Dogs and the concept of time

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Does your dog seem to know when it’s time to go to the dog park? Is his face pressed against the window waiting for you to come home from work each day? Do our four legged friends actually know? Or is there a secret behind it?

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When we, humans, try to understand dogs’ concept of time, we involuntary try to measure it in the human terms – referring to the episodic memory. The truth is, that dogs perceive time differently. But just because dogs don’t perceive time in this way doesn’t mean they are completely stuck in the moment. Dogs are capable of being trained based on past events and taught to anticipate future events based on past experiences.

 

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A recent research proves that dogs have, though distinct from human, a strong concept of time.  Dogs can only distinguish how much time has passed since an event has occurred (e.g., “My food bowl has been empty for six hours.”).

There is also research evidence for dogs’ understanding of the concept of time based on changes in their behaviour when left alone by their human companions for different lengths of time. Studies show that dogs display greater affection toward their owners if they’ve been separated for longer periods of time. As the amount of time away increases, so does the dogs’ excitement. Does that sound familiar?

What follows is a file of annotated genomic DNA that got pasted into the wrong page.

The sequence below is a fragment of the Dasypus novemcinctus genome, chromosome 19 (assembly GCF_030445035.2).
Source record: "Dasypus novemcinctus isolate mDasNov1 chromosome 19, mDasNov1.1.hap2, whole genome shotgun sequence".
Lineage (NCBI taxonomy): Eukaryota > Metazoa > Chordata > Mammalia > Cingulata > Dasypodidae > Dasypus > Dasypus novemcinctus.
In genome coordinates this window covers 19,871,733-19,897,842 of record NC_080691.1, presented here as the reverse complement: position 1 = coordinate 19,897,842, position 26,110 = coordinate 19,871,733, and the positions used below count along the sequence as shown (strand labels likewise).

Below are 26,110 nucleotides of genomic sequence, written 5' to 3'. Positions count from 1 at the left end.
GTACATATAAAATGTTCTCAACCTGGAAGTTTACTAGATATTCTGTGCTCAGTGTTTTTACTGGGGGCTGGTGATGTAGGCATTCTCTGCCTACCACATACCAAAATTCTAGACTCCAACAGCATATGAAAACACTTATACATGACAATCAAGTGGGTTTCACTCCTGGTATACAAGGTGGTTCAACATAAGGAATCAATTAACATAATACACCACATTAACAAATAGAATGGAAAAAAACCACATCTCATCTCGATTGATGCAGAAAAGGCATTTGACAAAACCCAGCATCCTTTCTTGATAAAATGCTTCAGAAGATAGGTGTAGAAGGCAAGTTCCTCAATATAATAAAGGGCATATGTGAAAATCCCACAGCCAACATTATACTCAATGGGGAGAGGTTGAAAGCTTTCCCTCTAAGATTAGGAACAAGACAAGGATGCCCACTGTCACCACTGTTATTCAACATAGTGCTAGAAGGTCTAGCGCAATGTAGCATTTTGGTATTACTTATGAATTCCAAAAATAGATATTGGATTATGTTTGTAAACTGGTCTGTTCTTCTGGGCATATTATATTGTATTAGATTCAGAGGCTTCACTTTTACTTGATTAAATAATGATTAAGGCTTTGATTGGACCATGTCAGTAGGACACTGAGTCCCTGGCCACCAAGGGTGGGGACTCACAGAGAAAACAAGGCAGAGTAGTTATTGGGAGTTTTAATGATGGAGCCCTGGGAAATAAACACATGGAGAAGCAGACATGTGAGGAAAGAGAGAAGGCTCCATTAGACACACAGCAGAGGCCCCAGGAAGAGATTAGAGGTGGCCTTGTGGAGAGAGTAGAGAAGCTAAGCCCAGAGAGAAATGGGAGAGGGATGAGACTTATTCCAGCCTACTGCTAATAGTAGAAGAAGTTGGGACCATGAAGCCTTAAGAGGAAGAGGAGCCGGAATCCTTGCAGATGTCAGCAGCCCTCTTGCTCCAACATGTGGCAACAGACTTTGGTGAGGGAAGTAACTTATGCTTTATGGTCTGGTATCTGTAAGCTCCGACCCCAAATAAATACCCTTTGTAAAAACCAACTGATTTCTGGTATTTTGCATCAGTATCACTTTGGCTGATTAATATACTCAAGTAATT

For dogs that suffer from separation anxiety, the difference between one and five hours can mean the difference between mild agitation and a massive panic attack. Separation anxiety in dogs is often expressed as barking, howling, whining, chewing digging, pacing, scratching, and/or urinating and defecating in inappropriate places while an owner is away or upon his or her return.

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There are several ways to help your pooch cope with the separation anxiety. You should  leave behind a piece of recently worn clothing. Your scent is likely to have a calming effect on your pet. Try leaving a few toys as well. They can provide a much-needed distraction for your dog while you’re away.

 

Don’t forget that soon you won’t need to leave your pooch alone at home – you will be able to leave your four legged friend in the experienced hands of Gudog’s caregivers.

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Sources:

http://animal.discovery.com/pets/do-dogs-understand-the-concept-of-time.htm

http://www.quickanddirtytips.com/pets/dog-care/leaving-your-dog-home-alone?page=all

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